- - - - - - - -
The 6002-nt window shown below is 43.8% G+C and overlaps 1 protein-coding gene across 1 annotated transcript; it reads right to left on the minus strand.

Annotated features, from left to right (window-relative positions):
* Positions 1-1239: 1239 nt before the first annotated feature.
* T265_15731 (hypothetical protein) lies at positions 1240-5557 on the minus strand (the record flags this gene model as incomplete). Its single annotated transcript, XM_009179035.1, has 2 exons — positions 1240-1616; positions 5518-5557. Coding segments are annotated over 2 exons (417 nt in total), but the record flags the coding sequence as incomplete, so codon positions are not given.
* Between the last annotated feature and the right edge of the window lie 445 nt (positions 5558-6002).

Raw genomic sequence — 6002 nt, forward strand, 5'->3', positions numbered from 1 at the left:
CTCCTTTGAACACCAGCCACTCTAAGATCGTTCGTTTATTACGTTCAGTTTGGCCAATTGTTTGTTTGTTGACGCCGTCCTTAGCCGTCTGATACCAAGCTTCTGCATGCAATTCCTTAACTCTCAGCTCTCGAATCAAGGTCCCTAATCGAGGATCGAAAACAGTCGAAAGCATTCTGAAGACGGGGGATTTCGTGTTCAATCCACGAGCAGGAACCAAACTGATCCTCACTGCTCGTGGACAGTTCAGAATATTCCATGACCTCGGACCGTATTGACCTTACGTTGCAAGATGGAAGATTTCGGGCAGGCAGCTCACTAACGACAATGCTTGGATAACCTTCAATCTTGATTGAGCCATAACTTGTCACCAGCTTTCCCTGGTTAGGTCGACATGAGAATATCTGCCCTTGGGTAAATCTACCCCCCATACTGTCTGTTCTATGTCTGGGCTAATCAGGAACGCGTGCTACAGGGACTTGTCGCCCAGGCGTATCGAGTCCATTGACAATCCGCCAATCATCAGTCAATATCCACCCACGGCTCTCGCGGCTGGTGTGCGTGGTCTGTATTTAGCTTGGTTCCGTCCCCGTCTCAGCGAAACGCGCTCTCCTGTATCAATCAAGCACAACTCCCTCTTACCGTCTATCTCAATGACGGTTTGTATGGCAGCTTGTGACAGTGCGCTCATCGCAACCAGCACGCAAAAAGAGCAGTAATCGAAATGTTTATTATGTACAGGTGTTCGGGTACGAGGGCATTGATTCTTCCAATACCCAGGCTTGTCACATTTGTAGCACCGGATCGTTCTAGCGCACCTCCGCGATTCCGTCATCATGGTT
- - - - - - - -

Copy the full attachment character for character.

The 6002-nt window shown below is 43.8% G+C and overlaps 1 protein-coding gene across 1 annotated transcript; it reads right to left on the minus strand.

Annotated features, from left to right (window-relative positions):
* Positions 1-1239: 1239 nt before the first annotated feature.
* T265_15731 (hypothetical protein) lies at positions 1240-5557 on the minus strand (the record flags this gene model as incomplete). Its single annotated transcript, XM_009179035.1, has 2 exons — positions 1240-1616; positions 5518-5557. Coding segments are annotated over 2 exons (417 nt in total), but the record flags the coding sequence as incomplete, so codon positions are not given.
* Between the last annotated feature and the right edge of the window lie 445 nt (positions 5558-6002).

Raw genomic sequence — 6002 nt, forward strand, 5'->3', positions numbered from 1 at the left:
CTCCTTTGAACACCAGCCACTCTAAGATCGTTCGTTTATTACGTTCAGTTTGGCCAATTGTTTGTTTGTTGACGCCGTCCTTAGCCGTCTGATACCAAGCTTCTGCATGCAATTCCTTAACTCTCAGCTCTCGAATCAAGGTCCCTAATCGAGGATCGAAAACAGTCGAAAGCATTCTGAAGACGGGGGATTTCGTGTTCAATCCACGAGCAGGAACCAAACTGATCCTCACTGCTCGTGGACAGTTCAGAATATTCCATGACCTCGGACCGTATTGACCTTACGTTGCAAGATGGAAGATTTCGGGCAGGCAGCTCACTAACGACAATGCTTGGATAACCTTCAATCTTGATTGAGCCATAACTTGTCACCAGCTTTCCCTGGTTAGGTCGACATGAGAATATCTGCCCTTGGGTAAATCTACCCCCCATACTGTCTGTTCTATGTCTGGGCTAATCAGGAACGCGTGCTACAGGGACTTGTCGCCCAGGCGTATCGAGTCCATTGACAATCCGCCAATCATCAGTCAATATCCACCCACGGCTCTCGCGGCTGGTGTGCGTGGTCTGTATTTAGCTTGGTTCCGTCCCCGTCTCAGCGAAACGCGCTCTCCTGTATCAATCAAGCACAACTCCCTCTTACCGTCTATCTCAATGACGGTTTGTATGGCAGCTTGTGACAGTGCGCTCATCGCAACCAGCACGCAAAAAGAGCAGTAATCGAAATGTTTATTATGTACAGGTGTTCGGGTACGAGGGCATTGATTCTTCCAATACCCAGGCTTGTCACATTTGTAGCACCGGATCGTTCTAGCGCACCTCCGCGATTCCGTCATCATGGTT